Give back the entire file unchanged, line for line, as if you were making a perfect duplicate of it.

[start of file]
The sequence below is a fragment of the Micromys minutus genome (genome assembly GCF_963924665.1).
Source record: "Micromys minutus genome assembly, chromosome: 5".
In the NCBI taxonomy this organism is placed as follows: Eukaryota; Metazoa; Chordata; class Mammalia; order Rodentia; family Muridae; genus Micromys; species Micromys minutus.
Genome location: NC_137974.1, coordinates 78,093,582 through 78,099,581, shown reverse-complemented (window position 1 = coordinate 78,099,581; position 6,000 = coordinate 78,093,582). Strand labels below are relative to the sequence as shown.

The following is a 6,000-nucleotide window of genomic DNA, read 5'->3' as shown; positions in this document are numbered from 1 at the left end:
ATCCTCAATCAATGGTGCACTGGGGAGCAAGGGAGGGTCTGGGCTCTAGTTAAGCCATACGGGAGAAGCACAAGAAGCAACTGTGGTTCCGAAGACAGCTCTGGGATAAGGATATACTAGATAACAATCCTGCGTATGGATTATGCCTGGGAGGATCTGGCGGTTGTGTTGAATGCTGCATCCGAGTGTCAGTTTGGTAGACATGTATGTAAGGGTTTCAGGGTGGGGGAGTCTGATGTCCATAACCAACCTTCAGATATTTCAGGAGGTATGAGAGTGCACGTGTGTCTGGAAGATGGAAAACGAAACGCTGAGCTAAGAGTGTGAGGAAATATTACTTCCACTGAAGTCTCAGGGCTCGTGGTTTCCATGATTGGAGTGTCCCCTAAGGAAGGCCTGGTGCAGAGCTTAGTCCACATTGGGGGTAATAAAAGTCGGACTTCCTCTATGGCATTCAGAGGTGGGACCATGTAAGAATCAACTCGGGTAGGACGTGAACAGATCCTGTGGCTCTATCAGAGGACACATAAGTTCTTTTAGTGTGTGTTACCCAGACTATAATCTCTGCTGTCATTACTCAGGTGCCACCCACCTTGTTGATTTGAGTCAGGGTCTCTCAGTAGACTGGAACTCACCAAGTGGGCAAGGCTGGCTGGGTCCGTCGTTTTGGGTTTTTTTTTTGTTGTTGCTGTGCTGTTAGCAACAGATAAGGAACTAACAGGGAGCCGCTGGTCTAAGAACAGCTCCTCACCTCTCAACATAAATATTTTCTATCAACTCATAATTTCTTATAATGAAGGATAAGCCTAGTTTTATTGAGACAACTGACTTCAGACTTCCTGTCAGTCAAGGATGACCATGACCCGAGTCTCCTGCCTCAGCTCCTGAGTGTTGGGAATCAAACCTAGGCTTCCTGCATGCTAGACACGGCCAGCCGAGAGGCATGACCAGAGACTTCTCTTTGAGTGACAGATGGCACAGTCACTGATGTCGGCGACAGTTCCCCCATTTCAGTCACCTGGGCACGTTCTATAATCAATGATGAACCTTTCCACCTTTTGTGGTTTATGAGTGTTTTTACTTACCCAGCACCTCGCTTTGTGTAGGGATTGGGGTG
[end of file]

The sequence below is a fragment of the Micromys minutus genome (genome assembly GCF_963924665.1).
Source record: "Micromys minutus genome assembly, chromosome: 5".
In the NCBI taxonomy this organism is placed as follows: Eukaryota; Metazoa; Chordata; class Mammalia; order Rodentia; family Muridae; genus Micromys; species Micromys minutus.
Genome location: NC_137974.1, coordinates 78,093,582 through 78,099,581, shown reverse-complemented (window position 1 = coordinate 78,099,581; position 6,000 = coordinate 78,093,582). Strand labels below are relative to the sequence as shown.

The following is a 6,000-nucleotide window of genomic DNA, read 5'->3' as shown; positions in this document are numbered from 1 at the left end:
ATCCTCAATCAATGGTGCACTGGGGAGCAAGGGAGGGTCTGGGCTCTAGTTAAGCCATACGGGAGAAGCACAAGAAGCAACTGTGGTTCCGAAGACAGCTCTGGGATAAGGATATACTAGATAACAATCCTGCGTATGGATTATGCCTGGGAGGATCTGGCGGTTGTGTTGAATGCTGCATCCGAGTGTCAGTTTGGTAGACATGTATGTAAGGGTTTCAGGGTGGGGGAGTCTGATGTCCATAACCAACCTTCAGATATTTCAGGAGGTATGAGAGTGCACGTGTGTCTGGAAGATGGAAAACGAAACGCTGAGCTAAGAGTGTGAGGAAATATTACTTCCACTGAAGTCTCAGGGCTCGTGGTTTCCATGATTGGAGTGTCCCCTAAGGAAGGCCTGGTGCAGAGCTTAGTCCACATTGGGGGTAATAAAAGTCGGACTTCCTCTATGGCATTCAGAGGTGGGACCATGTAAGAATCAACTCGGGTAGGACGTGAACAGATCCTGTGGCTCTATCAGAGGACACATAAGTTCTTTTAGTGTGTGTTACCCAGACTATAATCTCTGCTGTCATTACTCAGGTGCCACCCACCTTGTTGATTTGAGTCAGGGTCTCTCAGTAGACTGGAACTCACCAAGTGGGCAAGGCTGGCTGGGTCCGTCGTTTTGGGTTTTTTTTTTGTTGTTGCTGTGCTGTTAGCAACAGATAAGGAACTAACAGGGAGCCGCTGGTCTAAGAACAGCTCCTCACCTCTCAACATAAATATTTTCTATCAACTCATAATTTCTTATAATGAAGGATAAGCCTAGTTTTATTGAGACAACTGACTTCAGACTTCCTGTCAGTCAAGGATGACCATGACCCGAGTCTCCTGCCTCAGCTCCTGAGTGTTGGGAATCAAACCTAGGCTTCCTGCATGCTAGACACGGCCAGCCGAGAGGCATGACCAGAGACTTCTCTTTGAGTGACAGATGGCACAGTCACTGATGTCGGCGACAGTTCCCCCATTTCAGTCACCTGGGCACGTTCTATAATCAATGATGAACCTTTCCACCTTTTGTGGTTTATGAGTGTTTTTACTTACCCAGCACCTCGCTTTGTGTAGGGATTGGGGTG